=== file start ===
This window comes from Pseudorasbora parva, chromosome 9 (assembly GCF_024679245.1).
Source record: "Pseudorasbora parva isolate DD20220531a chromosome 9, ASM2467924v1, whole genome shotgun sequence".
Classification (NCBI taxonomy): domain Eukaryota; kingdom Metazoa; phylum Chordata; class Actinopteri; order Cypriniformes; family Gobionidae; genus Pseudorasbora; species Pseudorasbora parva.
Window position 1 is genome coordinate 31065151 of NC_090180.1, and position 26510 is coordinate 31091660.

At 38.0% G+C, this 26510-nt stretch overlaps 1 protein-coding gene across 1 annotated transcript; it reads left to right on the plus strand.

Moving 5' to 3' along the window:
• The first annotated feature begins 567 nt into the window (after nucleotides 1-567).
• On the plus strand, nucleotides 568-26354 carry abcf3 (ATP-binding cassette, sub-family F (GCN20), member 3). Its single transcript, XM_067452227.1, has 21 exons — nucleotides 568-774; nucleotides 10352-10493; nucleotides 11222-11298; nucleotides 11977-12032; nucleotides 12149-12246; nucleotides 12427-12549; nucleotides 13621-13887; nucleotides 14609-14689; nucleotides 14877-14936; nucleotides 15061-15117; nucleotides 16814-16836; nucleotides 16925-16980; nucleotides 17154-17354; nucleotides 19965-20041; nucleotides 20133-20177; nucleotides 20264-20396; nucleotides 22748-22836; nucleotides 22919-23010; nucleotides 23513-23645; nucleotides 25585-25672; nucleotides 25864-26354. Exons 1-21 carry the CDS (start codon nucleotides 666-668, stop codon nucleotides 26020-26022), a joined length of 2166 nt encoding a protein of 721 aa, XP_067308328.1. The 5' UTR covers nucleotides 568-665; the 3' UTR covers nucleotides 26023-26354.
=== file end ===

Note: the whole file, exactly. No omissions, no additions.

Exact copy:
This window comes from Pseudorasbora parva, chromosome 9 (assembly GCF_024679245.1).
Source record: "Pseudorasbora parva isolate DD20220531a chromosome 9, ASM2467924v1, whole genome shotgun sequence".
Classification (NCBI taxonomy): domain Eukaryota; kingdom Metazoa; phylum Chordata; class Actinopteri; order Cypriniformes; family Gobionidae; genus Pseudorasbora; species Pseudorasbora parva.
Window position 1 is genome coordinate 31065151 of NC_090180.1, and position 26510 is coordinate 31091660.

At 38.0% G+C, this 26510-nt stretch overlaps 1 protein-coding gene across 1 annotated transcript; it reads left to right on the plus strand.

Moving 5' to 3' along the window:
• The first annotated feature begins 567 nt into the window (after nucleotides 1-567).
• On the plus strand, nucleotides 568-26354 carry abcf3 (ATP-binding cassette, sub-family F (GCN20), member 3). Its single transcript, XM_067452227.1, has 21 exons — nucleotides 568-774; nucleotides 10352-10493; nucleotides 11222-11298; nucleotides 11977-12032; nucleotides 12149-12246; nucleotides 12427-12549; nucleotides 13621-13887; nucleotides 14609-14689; nucleotides 14877-14936; nucleotides 15061-15117; nucleotides 16814-16836; nucleotides 16925-16980; nucleotides 17154-17354; nucleotides 19965-20041; nucleotides 20133-20177; nucleotides 20264-20396; nucleotides 22748-22836; nucleotides 22919-23010; nucleotides 23513-23645; nucleotides 25585-25672; nucleotides 25864-26354. Exons 1-21 carry the CDS (start codon nucleotides 666-668, stop codon nucleotides 26020-26022), a joined length of 2166 nt encoding a protein of 721 aa, XP_067308328.1. The 5' UTR covers nucleotides 568-665; the 3' UTR covers nucleotides 26023-26354.